First rule of PAC(w)K is to have genuine interest in the relationship you desire to cultivate and nurture. This is important because you cannot PAC(w)K everyone. There is a limit to the people you can PAC(w)K.
Second rule of PAC(w)K is to think about the 10 – 20 relationships you want to create, establish, maintain and nurture. These are the people that you will communicate or PAC(w)K as frequently and naturally as the relationship grows. Think about those key decision makers in the key targets accounts you are trying to win.
Third rule of PAC(w)K is to recall the conversation you had with them and what needs, concerns, or interest revealed. Think beyond the sale. Go passed your product and your interest to get to what is the driving force behind their need. Apply the same thought to them as a professional. Use your tools, social media, and the internet to learn more about them. There is tons of information out there. Use it, learn from it, and apply it to your strategy when you communicate with them.
Fourth rule of PAC(w)K is to take what you learned from the third rule and support it with substantial information. This is where you want to use resources like Pulse from LinkedIn (personal favorite) , Flipboard app, news and magazine resources, and thought provoking messages like TedTalks, and Kahn’s Academy. Remember the first rule of PAC(w)K is to have genuine interest so be open to all forms of information. It can be a comic strip or a funny youtube video. Let the relationship you are developing establish the boundaries of the information you are using. As the relationship grows so will the boundaries because you are consistently learning more about your customer’s interests.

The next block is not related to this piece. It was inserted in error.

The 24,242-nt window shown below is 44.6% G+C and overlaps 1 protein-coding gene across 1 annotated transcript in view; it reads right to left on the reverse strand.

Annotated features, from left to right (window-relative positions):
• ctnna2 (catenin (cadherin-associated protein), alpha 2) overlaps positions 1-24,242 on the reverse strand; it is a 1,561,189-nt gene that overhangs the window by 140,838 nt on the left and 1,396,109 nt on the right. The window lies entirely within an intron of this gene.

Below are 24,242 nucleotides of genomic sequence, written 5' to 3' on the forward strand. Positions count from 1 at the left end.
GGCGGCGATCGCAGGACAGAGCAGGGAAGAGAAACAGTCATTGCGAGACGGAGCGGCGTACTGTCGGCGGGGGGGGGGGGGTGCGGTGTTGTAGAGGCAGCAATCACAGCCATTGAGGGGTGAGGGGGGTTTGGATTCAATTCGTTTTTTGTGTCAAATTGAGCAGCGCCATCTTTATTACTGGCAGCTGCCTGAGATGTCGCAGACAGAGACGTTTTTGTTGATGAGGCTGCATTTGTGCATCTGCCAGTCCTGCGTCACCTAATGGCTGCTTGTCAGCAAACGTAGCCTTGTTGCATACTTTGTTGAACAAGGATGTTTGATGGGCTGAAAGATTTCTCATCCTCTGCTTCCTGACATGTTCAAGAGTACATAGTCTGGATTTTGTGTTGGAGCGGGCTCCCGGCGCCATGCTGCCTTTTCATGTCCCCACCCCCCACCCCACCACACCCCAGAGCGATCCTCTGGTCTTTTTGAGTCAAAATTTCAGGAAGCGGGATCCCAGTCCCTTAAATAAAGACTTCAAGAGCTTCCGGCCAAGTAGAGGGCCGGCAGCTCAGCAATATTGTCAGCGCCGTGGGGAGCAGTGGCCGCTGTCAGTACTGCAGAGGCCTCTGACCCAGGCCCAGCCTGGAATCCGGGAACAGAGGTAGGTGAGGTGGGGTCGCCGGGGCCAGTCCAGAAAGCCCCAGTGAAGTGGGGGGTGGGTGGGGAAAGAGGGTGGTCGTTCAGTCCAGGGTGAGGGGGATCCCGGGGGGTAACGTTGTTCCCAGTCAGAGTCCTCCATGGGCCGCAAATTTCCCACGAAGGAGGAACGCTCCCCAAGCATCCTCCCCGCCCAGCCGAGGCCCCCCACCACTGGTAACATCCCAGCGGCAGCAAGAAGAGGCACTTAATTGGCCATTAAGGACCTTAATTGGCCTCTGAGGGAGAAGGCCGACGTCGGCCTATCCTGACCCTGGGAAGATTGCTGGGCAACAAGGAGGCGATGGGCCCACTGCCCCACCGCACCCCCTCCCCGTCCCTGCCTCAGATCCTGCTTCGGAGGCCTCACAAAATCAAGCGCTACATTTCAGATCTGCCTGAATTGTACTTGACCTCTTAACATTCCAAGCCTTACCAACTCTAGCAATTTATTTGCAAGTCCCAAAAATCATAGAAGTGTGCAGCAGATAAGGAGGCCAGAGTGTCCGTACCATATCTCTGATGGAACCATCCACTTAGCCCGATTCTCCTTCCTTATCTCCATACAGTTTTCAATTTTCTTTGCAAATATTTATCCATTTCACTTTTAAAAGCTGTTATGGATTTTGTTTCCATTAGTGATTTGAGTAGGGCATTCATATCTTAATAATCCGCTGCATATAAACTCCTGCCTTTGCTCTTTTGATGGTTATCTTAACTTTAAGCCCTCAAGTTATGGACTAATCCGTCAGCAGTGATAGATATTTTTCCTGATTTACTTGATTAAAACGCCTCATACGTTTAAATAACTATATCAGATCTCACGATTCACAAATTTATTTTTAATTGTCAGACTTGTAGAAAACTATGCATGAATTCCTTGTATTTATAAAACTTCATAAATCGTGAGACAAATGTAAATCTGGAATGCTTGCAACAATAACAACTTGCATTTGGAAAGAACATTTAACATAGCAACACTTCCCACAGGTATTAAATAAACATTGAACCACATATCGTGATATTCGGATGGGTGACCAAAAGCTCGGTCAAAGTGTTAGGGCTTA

Fifth rule of PAC(w)K is to never forget the first rule. It is not about your interests. It’s about the interests and needs of the other person.
How often do you PAC(w)K? Is it once a week, monthly, or quarterly? The truly depends on the relationship and natural flow of information. I have some people I PAC(w)K weekly because our relationship has evolved to that level of communication and others I PAC(w)K quarterly. Sales professionals, I think you will need to read the situation first and then start applying the PAC(w)K rules to enhance your communication to the prospect.
Applying the PAC(w)K
PAC(w)K is the easiest thing to do. You can do it with a phone call, text, an email, a letter and more. You can use LinkedIn, facebook, and other social media as well. Variety is best used when dripping. I opt for using the phone or email so I can ensure that my message is specific to the person. Social media like linkedIn and facebook are powerful because you can share articles and TedTalks. Kim Nicol, who is building a meditation business, targeted to professionals in the legal industry around mindfulness uses social media to PAC(w)K her clients. She shares articles and her blog to reach and stay connected to her clients.